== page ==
Q. My wife passed away in August and I Inherited her 401(k). Do I have to put the account in my name first or can I roll it over directly into my TSP?
Q. I have 21 years of service in a covered law enforcement position. I have been offered a job with a large government contractor. I am 53 years old. I also have purchased back eight years of military service. By reading thru your FAQs I see I can get the Social Security Supplement until I reach the age of 57. When I retire is it better to roll my TSP over into the new job’s 401(k), or leave it alone and simply start a new one with my new employer? A. It’s hard to find a 401(k) plan that compares favorably…
Q. I just read an article on IRS 72(t) and SEPP regarding withdrawal of funds from 401(k) (TSP) and IRA prior to age 59.5. I’ve never heard of this and haven’t seen it mentioned in your column either. Is there a specific amount of withdrawal I should be taking monthly according to IRS rules and calculations in order to avoid penalties? I retired at age 55 from the U.S. Postal Service on a VERA retirement (FERS) in March. I started withdrawal of TSP in May. Does this IRS 72(t) and SEPP apply to my situation? Will I be slapped with…
Q. I am a FERS employee with 33 years of service and will be eligible to retire at the end of the year when I turn 56. Upon retirement, I would like to keep my 401(k) money in my TSP account, but would like to take out approximately 4 percent per year in monthly payments. Would this be subject to the 10 percent IRS penalty for withdrawals before age 59 1/2?
Q. I plan to retire from federal service in about three years and start my TSP withdrawals then. My wife will continue working at that point; she has a 401(k)-like plan at her job that she contributes money to now. She also gets a fixed contribution from her employer, i.e., it does not depend on her contribution. Once I retire, should she continue contributing to her 401(k) or not? That is, she could keep contributing $X a year and I would end up taking $X more out of TSP. Or, she could stop contributing and I would take $X less out…
Q. My husband after 33 years of marriage has decided on a divorce. He is 63 and I am 61. He has a TSP. I will be receiving 50 percent as part of the divorce settlement. Will I have to pay tax on my share upon distribution or can I roll over my portion into an IRA? I do not have a 401(k). If I have to pay tax, would it benefit me and lower my tax penalty to take a portion over a series of years?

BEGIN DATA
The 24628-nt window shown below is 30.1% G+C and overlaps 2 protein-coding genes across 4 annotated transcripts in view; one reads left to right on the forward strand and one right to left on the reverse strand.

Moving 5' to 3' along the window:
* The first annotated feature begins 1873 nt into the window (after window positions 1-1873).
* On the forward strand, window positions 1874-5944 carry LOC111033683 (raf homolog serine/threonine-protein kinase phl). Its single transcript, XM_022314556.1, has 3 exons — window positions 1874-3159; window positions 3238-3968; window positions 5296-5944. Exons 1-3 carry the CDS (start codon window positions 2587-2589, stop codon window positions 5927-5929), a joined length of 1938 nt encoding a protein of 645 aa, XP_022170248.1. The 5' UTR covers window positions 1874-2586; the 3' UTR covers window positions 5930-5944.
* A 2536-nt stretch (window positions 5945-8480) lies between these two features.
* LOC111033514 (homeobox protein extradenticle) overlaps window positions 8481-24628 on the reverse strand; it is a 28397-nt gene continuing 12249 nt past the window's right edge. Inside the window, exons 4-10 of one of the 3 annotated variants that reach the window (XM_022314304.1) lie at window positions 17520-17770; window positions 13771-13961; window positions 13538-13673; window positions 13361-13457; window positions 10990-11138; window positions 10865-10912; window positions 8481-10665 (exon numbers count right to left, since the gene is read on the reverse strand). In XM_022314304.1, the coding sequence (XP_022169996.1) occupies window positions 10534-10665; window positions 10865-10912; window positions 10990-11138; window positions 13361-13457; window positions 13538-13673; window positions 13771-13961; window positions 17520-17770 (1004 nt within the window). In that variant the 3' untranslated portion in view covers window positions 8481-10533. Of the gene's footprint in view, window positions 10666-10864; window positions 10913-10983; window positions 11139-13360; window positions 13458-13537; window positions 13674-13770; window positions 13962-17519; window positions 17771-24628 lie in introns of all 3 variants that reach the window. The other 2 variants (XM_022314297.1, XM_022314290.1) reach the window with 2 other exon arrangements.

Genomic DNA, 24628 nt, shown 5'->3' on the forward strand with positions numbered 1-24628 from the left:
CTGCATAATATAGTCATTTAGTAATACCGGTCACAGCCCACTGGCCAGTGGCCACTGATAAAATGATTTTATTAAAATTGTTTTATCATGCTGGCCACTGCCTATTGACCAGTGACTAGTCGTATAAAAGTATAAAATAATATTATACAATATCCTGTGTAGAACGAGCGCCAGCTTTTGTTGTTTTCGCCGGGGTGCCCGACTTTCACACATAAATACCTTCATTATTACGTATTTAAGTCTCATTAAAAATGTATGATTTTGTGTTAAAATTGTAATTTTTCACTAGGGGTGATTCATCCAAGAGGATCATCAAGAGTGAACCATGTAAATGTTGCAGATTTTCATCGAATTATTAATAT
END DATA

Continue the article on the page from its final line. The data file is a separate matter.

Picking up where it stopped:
Q. I am 86 years old and going to retire in 2018. I want to know how much will I have to take out of my TSP account each month? My wife is 18 years younger than me; can this be used to lessen my required funds that I must take when I retire?
Q. I am retired from federal service (age 63) and have a part-time job. Do IRS rules allow me to contribute to an existing Roth IRA I have had since the 1990s (up to $6,500 a year) as long as my earned income exceeds $6,500? Can my wife (age 60) contribute to her Roth IRA up to $6,500 also, as long as my part-time income exceeds that combined total? Does the fact that the company I work part-time for has a 401(k) plan that I contribute minimum to just for the match matter?
Q. I am CSRS Offset. I withdrew my retirement funds years ago, and need to make a redeposit. I want to move money from my individual 401(k) to the Office of Personnel Management to make the redeposit. Will OPM report it to the IRS as a rollover, or will it be taxed as if I never re-deposited it?
Q. Is the TSP technically a 401(k)? I know all the same rules apply and, for example, when the contribution max or catch-up max goes up for 401(k)s, the TSP max also goes up, but I’ve never actually seen it referred to as a 401(k). If Congress changes the rules for 401(k)s as they are apparently considering, would the TSP rules also change, or would Congress have to address those separately?